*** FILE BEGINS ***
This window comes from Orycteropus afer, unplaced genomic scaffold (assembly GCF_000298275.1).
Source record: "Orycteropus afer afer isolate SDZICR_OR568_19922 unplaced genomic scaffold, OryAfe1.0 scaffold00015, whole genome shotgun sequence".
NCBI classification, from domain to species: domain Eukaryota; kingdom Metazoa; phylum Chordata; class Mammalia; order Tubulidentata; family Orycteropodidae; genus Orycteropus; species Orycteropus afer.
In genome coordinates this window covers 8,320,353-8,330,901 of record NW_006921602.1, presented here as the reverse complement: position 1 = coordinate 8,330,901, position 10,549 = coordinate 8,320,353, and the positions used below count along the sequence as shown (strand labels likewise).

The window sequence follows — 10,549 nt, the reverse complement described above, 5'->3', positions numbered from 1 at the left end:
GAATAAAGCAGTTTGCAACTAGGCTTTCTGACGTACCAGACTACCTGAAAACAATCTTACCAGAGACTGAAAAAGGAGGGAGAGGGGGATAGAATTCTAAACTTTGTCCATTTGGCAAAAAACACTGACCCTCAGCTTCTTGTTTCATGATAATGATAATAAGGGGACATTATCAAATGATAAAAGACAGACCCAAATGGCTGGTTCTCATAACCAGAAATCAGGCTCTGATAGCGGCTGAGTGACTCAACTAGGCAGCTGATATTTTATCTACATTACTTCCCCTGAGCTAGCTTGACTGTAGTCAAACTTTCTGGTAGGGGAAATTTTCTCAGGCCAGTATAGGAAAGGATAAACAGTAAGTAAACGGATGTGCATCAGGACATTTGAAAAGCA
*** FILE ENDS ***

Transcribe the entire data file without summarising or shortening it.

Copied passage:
This window comes from Orycteropus afer, unplaced genomic scaffold (assembly GCF_000298275.1).
Source record: "Orycteropus afer afer isolate SDZICR_OR568_19922 unplaced genomic scaffold, OryAfe1.0 scaffold00015, whole genome shotgun sequence".
NCBI classification, from domain to species: domain Eukaryota; kingdom Metazoa; phylum Chordata; class Mammalia; order Tubulidentata; family Orycteropodidae; genus Orycteropus; species Orycteropus afer.
In genome coordinates this window covers 8,320,353-8,330,901 of record NW_006921602.1, presented here as the reverse complement: position 1 = coordinate 8,330,901, position 10,549 = coordinate 8,320,353, and the positions used below count along the sequence as shown (strand labels likewise).

The window sequence follows — 10,549 nt, the reverse complement described above, 5'->3', positions numbered from 1 at the left end:
GAATAAAGCAGTTTGCAACTAGGCTTTCTGACGTACCAGACTACCTGAAAACAATCTTACCAGAGACTGAAAAAGGAGGGAGAGGGGGATAGAATTCTAAACTTTGTCCATTTGGCAAAAAACACTGACCCTCAGCTTCTTGTTTCATGATAATGATAATAAGGGGACATTATCAAATGATAAAAGACAGACCCAAATGGCTGGTTCTCATAACCAGAAATCAGGCTCTGATAGCGGCTGAGTGACTCAACTAGGCAGCTGATATTTTATCTACATTACTTCCCCTGAGCTAGCTTGACTGTAGTCAAACTTTCTGGTAGGGGAAATTTTCTCAGGCCAGTATAGGAAAGGATAAACAGTAAGTAAACGGATGTGCATCAGGACATTTGAAAAGCA